Deep into that darkness peering, long I stood there wondering, fearing,
Doubting, dreaming dreams no mortal ever dared to dream before;
But the silence was unbroken, and the stillness gave no token,
And the only word there spoken was the whispered word, “Lenore?”
This I whispered, and an echo murmured back the word, “Lenore!”—
Merely this and nothing more.

Back into the chamber turning, all my soul within me burning,
Soon again I heard a tapping somewhat louder than before.
“Surely,” said I, “surely that is something at my window lattice;
Let me see, then, what thereat is, and this mystery explore—
Let my heart be still a moment and this mystery explore;—
’Tis the wind and nothing more!”

Open here I flung the shutter, when, with many a flirt and flutter,
In there stepped a stately Raven of the saintly days of yore;
Not the least obeisance made he; not a minute stopped or stayed he;
But, with mien of lord or lady, perched above my chamber door—
Perched upon a bust of Pallas just above my chamber door—
Perched, and sat, and nothing more.

Then this ebony bird beguiling my sad fancy into smiling,
By the grave and stern decorum of the countenance it wore,
“Though thy crest be shorn and shaven, thou,” I said, “art sure no craven,
Ghastly grim and ancient Raven wandering from the Nightly shore—
Tell me what thy lordly name is on the Night’s Plutonian shore!”
Quoth the Raven “Nevermore.”

Much I marvelled this ungainly fowl to hear discourse so plainly,
Though its answer little meaning—little relevancy bore;
For we cannot help agreeing that no living human being
Ever yet was blessed with seeing bird above his chamber door—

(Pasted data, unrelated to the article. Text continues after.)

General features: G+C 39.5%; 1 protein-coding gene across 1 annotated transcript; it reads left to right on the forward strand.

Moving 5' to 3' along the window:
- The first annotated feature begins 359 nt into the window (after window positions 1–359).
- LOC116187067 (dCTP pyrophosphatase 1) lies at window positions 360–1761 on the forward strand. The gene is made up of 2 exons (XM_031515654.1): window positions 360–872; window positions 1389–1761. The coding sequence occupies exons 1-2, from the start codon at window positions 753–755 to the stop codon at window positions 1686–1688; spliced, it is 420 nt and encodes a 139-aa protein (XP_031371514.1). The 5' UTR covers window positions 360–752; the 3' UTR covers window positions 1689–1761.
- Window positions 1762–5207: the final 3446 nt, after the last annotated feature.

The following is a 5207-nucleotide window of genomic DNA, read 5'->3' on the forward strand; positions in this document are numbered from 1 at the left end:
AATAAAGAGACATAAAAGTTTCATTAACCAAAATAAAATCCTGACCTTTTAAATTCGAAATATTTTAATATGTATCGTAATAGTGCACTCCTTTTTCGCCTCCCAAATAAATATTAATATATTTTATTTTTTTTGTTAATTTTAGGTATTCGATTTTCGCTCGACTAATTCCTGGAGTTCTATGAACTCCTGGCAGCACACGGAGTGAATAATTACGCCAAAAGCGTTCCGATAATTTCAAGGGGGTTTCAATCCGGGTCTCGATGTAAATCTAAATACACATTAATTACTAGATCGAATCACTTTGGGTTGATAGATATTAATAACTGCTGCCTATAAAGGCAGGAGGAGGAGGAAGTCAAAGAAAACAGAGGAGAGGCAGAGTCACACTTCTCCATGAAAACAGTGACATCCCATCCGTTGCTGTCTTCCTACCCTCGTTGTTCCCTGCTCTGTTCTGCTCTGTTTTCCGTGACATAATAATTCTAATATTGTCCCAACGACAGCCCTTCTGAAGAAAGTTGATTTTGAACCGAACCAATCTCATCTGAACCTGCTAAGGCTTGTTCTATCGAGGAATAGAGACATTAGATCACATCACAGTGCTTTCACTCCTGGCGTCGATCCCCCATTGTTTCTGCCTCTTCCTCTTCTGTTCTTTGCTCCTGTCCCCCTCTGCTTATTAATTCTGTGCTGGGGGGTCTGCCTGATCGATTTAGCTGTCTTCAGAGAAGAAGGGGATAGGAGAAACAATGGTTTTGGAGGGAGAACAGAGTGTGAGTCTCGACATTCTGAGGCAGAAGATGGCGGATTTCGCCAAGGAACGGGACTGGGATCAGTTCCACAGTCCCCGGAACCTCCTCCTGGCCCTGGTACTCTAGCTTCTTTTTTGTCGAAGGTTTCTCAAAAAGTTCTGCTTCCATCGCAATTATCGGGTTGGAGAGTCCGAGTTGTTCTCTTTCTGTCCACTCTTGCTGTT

Bird or beast upon the sculptured bust above his chamber door,
With such name as “Nevermore.”

But the Raven, sitting lonely on the placid bust, spoke only
That one word, as if his soul in that one word he did outpour.
Nothing farther then he uttered—not a feather then he fluttered—
Till I scarcely more than muttered “Other friends have flown before—
On the morrow he will leave me, as my Hopes have flown before.”
Then the bird said “Nevermore.”

Startled at the stillness broken by reply so aptly spoken,
“Doubtless,” said I, “what it utters is its only stock and store
Caught from some unhappy master whom unmerciful Disaster
Followed fast and followed faster till his songs one burden bore—
Till the dirges of his Hope that melancholy burden bore
Of ‘Never—nevermore’.”

But the Raven still beguiling all my fancy into smiling,
Straight I wheeled a cushioned seat in front of bird, and bust and door;
Then, upon the velvet sinking, I betook myself to linking
Fancy unto fancy, thinking what this ominous bird of yore—
What this grim, ungainly, ghastly, gaunt, and ominous bird of yore
Meant in croaking “Nevermore.”

This I sat engaged in guessing, but no syllable expressing
To the fowl whose fiery eyes now burned into my bosom’s core;
This and more I sat divining, with my head at ease reclining
On the cushion’s velvet lining that the lamp-light gloated o’er,
But whose velvet-violet lining with the lamp-light gloating o’er,
She shall press, ah, nevermore!

Then, methought, the air grew denser, perfumed from an unseen censer
Swung by Seraphim whose foot-falls tinkled on the tufted floor.
“Wretch,” I cried, “thy God hath lent thee—by these angels he hath sent thee
Respite—respite and nepenthe from thy memories of Lenore;
Quaff, oh quaff this kind nepenthe and forget this lost Lenore!”
Quoth the Raven “Nevermore.”